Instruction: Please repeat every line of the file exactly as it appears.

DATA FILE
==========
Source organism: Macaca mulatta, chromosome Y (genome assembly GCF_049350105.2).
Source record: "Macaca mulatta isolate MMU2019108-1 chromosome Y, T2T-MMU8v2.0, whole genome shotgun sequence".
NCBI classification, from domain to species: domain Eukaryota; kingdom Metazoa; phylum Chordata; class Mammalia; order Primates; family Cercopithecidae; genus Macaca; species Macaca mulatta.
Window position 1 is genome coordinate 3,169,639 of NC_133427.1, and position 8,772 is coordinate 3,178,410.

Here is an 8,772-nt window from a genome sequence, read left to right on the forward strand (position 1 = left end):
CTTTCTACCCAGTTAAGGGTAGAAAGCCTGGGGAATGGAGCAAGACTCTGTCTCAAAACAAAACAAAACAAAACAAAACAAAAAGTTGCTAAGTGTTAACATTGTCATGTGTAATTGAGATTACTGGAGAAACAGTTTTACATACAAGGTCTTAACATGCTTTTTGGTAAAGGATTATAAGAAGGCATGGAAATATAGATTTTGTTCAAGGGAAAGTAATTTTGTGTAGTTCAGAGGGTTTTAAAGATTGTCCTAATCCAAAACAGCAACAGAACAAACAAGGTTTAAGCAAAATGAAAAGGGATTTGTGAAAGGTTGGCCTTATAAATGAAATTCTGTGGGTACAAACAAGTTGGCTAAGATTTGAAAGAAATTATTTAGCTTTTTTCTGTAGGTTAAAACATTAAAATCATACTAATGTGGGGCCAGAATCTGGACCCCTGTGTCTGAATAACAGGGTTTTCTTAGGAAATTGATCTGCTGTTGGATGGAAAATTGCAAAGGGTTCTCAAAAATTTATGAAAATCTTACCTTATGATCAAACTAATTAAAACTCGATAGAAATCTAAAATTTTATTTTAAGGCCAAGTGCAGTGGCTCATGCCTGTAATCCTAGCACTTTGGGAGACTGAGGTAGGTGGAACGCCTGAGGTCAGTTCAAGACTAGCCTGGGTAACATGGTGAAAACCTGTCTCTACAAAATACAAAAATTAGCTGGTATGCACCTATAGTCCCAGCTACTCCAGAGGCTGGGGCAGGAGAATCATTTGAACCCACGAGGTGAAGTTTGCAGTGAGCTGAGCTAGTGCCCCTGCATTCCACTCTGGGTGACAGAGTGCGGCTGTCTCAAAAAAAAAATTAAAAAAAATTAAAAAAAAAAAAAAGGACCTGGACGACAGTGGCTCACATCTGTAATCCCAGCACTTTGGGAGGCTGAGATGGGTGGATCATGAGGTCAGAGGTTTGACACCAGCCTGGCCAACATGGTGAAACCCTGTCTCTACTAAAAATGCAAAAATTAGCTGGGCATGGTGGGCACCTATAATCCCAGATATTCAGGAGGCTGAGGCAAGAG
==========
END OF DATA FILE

Source organism: Macaca mulatta, chromosome Y (genome assembly GCF_049350105.2).
Source record: "Macaca mulatta isolate MMU2019108-1 chromosome Y, T2T-MMU8v2.0, whole genome shotgun sequence".
NCBI classification, from domain to species: domain Eukaryota; kingdom Metazoa; phylum Chordata; class Mammalia; order Primates; family Cercopithecidae; genus Macaca; species Macaca mulatta.
Window position 1 is genome coordinate 3,169,639 of NC_133427.1, and position 8,772 is coordinate 3,178,410.

Here is an 8,772-nt window from a genome sequence, read left to right on the forward strand (position 1 = left end):
CTTTCTACCCAGTTAAGGGTAGAAAGCCTGGGGAATGGAGCAAGACTCTGTCTCAAAACAAAACAAAACAAAACAAAACAAAAAGTTGCTAAGTGTTAACATTGTCATGTGTAATTGAGATTACTGGAGAAACAGTTTTACATACAAGGTCTTAACATGCTTTTTGGTAAAGGATTATAAGAAGGCATGGAAATATAGATTTTGTTCAAGGGAAAGTAATTTTGTGTAGTTCAGAGGGTTTTAAAGATTGTCCTAATCCAAAACAGCAACAGAACAAACAAGGTTTAAGCAAAATGAAAAGGGATTTGTGAAAGGTTGGCCTTATAAATGAAATTCTGTGGGTACAAACAAGTTGGCTAAGATTTGAAAGAAATTATTTAGCTTTTTTCTGTAGGTTAAAACATTAAAATCATACTAATGTGGGGCCAGAATCTGGACCCCTGTGTCTGAATAACAGGGTTTTCTTAGGAAATTGATCTGCTGTTGGATGGAAAATTGCAAAGGGTTCTCAAAAATTTATGAAAATCTTACCTTATGATCAAACTAATTAAAACTCGATAGAAATCTAAAATTTTATTTTAAGGCCAAGTGCAGTGGCTCATGCCTGTAATCCTAGCACTTTGGGAGACTGAGGTAGGTGGAACGCCTGAGGTCAGTTCAAGACTAGCCTGGGTAACATGGTGAAAACCTGTCTCTACAAAATACAAAAATTAGCTGGTATGCACCTATAGTCCCAGCTACTCCAGAGGCTGGGGCAGGAGAATCATTTGAACCCACGAGGTGAAGTTTGCAGTGAGCTGAGCTAGTGCCCCTGCATTCCACTCTGGGTGACAGAGTGCGGCTGTCTCAAAAAAAAAATTAAAAAAAATTAAAAAAAAAAAAAAGGACCTGGACGACAGTGGCTCACATCTGTAATCCCAGCACTTTGGGAGGCTGAGATGGGTGGATCATGAGGTCAGAGGTTTGACACCAGCCTGGCCAACATGGTGAAACCCTGTCTCTACTAAAAATGCAAAAATTAGCTGGGCATGGTGGGCACCTATAATCCCAGATATTCAGGAGGCTGAGGCAAGAG